In Finland, it is the whole system that takes care of you. I always knew what the next step would be. I was invited to the laboratory and check-ups, and always given a precise description of the procedures I faced. I am part of the local social insurance system in Finland, so the costs of the whole process were very modest.”
Freedom to be equal
When Basma Ragab moved to Finland, she learned how to find her true self. She feels that Helsinki’s finest qualities are equality and safety.
“Finnish people welcomed me warmly. I feel like everyone is equal in Helsinki regardless of their skin tone, religion and gender. I have never been treated badly for instance for being a Muslim.
Finnish people are very nice and honest. People say that Finns don’t like to talk much. I feel that they just respect everyone’s privacy and personal space.
The best thing about Helsinki is safety. I have never been afraid to walk outside in the middle of the night. In Helsinki, men respect women and don’t flirt or catcall on the street. I never felt uncomfortable stares in public.”
Freedom to learn & grow
Mariam Shodeinde was meant to become a fighter pilot in Nigeria but her plans changed when she moved to Finland to study. She found her passion and a job at a Helsinki start-up company.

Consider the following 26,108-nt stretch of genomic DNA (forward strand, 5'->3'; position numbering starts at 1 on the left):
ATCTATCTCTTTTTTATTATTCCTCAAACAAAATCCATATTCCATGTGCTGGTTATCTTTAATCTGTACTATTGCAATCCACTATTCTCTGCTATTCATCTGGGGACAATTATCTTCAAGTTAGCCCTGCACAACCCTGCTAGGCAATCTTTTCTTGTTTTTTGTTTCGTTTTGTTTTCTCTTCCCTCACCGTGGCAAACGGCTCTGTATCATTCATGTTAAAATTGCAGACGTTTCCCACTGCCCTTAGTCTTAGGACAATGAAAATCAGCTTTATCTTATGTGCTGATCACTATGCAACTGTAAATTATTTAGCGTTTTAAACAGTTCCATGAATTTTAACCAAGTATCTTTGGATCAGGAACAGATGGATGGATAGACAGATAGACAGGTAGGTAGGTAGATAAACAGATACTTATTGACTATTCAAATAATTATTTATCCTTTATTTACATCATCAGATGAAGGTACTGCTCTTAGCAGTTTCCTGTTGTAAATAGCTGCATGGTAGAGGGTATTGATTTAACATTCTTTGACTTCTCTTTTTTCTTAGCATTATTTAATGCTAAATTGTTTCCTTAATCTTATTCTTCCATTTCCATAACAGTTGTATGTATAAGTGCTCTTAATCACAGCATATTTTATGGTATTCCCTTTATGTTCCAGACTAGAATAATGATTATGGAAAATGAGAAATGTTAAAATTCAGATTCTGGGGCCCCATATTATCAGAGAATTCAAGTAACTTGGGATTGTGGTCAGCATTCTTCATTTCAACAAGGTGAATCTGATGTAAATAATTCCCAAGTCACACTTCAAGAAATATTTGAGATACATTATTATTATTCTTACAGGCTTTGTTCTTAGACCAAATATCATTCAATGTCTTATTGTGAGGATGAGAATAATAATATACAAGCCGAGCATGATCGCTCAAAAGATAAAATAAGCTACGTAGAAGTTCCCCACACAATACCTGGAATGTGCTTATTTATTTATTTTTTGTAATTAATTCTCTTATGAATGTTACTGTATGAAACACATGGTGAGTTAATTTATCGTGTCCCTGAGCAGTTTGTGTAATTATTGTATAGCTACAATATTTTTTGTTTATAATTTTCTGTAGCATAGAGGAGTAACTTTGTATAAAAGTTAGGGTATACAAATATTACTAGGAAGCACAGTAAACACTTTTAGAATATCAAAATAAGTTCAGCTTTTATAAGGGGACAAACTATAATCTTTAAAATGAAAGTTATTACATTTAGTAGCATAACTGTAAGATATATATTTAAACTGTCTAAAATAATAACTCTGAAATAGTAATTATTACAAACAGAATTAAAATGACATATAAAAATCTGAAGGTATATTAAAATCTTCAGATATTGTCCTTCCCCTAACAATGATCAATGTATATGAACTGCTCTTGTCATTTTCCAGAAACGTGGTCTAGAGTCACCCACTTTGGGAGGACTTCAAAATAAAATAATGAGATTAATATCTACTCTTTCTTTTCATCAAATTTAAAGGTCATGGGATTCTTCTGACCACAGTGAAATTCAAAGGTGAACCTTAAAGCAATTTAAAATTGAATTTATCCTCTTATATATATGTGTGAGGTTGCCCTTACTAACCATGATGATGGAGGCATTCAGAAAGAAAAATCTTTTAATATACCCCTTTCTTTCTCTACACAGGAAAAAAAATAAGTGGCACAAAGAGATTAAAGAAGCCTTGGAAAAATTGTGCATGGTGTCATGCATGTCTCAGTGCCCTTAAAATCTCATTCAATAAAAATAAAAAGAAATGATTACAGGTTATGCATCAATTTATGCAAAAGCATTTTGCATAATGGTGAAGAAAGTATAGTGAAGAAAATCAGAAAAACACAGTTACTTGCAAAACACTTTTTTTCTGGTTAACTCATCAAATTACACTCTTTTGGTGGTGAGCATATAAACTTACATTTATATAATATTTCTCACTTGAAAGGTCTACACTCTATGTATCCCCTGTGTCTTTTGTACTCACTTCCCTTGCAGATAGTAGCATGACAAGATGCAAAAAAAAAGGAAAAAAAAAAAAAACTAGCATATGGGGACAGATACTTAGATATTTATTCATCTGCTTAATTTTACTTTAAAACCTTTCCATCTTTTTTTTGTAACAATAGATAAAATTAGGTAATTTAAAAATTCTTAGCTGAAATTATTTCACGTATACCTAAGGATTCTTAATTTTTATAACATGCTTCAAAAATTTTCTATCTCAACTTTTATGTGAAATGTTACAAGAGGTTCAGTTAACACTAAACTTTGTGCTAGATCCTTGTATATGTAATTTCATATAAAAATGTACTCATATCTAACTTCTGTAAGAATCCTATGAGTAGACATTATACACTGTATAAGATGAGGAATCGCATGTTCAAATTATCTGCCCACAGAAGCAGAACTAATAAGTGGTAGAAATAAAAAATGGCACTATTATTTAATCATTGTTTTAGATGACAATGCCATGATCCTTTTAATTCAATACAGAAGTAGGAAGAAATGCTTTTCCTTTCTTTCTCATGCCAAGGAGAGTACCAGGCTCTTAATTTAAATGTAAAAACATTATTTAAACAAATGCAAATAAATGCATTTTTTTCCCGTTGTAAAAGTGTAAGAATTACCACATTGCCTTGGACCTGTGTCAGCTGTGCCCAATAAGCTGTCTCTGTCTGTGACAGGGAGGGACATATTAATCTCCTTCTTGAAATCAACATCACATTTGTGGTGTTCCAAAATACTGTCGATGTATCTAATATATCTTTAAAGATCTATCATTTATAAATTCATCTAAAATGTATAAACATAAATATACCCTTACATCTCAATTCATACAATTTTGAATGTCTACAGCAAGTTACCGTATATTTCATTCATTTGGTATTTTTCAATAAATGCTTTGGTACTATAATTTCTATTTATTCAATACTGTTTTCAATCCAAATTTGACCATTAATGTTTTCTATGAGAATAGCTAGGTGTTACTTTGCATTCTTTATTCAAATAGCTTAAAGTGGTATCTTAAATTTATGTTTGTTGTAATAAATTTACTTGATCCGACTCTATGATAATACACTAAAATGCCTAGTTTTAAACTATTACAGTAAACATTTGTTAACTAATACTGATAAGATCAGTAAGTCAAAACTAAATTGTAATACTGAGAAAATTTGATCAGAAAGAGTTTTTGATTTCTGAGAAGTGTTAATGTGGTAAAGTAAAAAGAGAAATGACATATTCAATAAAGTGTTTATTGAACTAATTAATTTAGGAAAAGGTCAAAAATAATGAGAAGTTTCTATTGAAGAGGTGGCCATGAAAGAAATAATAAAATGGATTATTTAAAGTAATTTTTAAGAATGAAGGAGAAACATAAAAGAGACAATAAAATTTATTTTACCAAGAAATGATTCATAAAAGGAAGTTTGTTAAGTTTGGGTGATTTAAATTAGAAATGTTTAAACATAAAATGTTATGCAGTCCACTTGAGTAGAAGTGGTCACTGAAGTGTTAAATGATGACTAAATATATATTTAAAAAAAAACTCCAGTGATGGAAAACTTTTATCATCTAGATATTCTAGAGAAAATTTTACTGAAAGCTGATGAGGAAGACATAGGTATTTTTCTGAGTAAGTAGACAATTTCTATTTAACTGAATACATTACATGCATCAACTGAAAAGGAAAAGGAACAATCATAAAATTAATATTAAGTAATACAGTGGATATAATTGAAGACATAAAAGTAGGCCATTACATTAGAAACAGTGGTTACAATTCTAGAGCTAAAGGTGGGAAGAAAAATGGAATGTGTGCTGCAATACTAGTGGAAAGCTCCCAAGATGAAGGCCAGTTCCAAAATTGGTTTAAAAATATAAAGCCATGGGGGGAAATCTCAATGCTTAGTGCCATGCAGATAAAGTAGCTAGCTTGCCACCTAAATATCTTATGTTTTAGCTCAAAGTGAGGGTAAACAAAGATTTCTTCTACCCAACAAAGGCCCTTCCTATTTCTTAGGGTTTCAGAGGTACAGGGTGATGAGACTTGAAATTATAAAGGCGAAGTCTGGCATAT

“The difference with the Finnish educational system was huge. All of a sudden, there were no borders and no-one to monitor what I'm up to. Instead, I had to think for myself and act independently. This line of thinking cuts through the whole society in Finland, both in school and in working life. Finns know this unwritten rule well, but it was difficult coming from a different background.
Had I stayed in Nigeria, I would have probably followed my original plan and taken the path laid out by my grandfather. In Finland, I discovered something completely new about myself, which felt amazing. I'm really happy when I can help others to dream big.”
Freedom to breathe
Adele Asuncion grew up in Los Angeles, got a driving licence at age 16, and used to spend hours in traffic every morning. In Helsinki she doesn't need a car of her own. It feels like freedom.
“I was surprised by how much nature and how many green areas there are in Helsinki. The air was clean and I could drink water from the tap. I couldn't believe that kids could take public transport to school on their own.
I love Helsinki nowadays. The size of the city is just right. Public transportation runs on time and is fairly priced. There are also plenty of free activities in Helsinki, from climbing to swimming.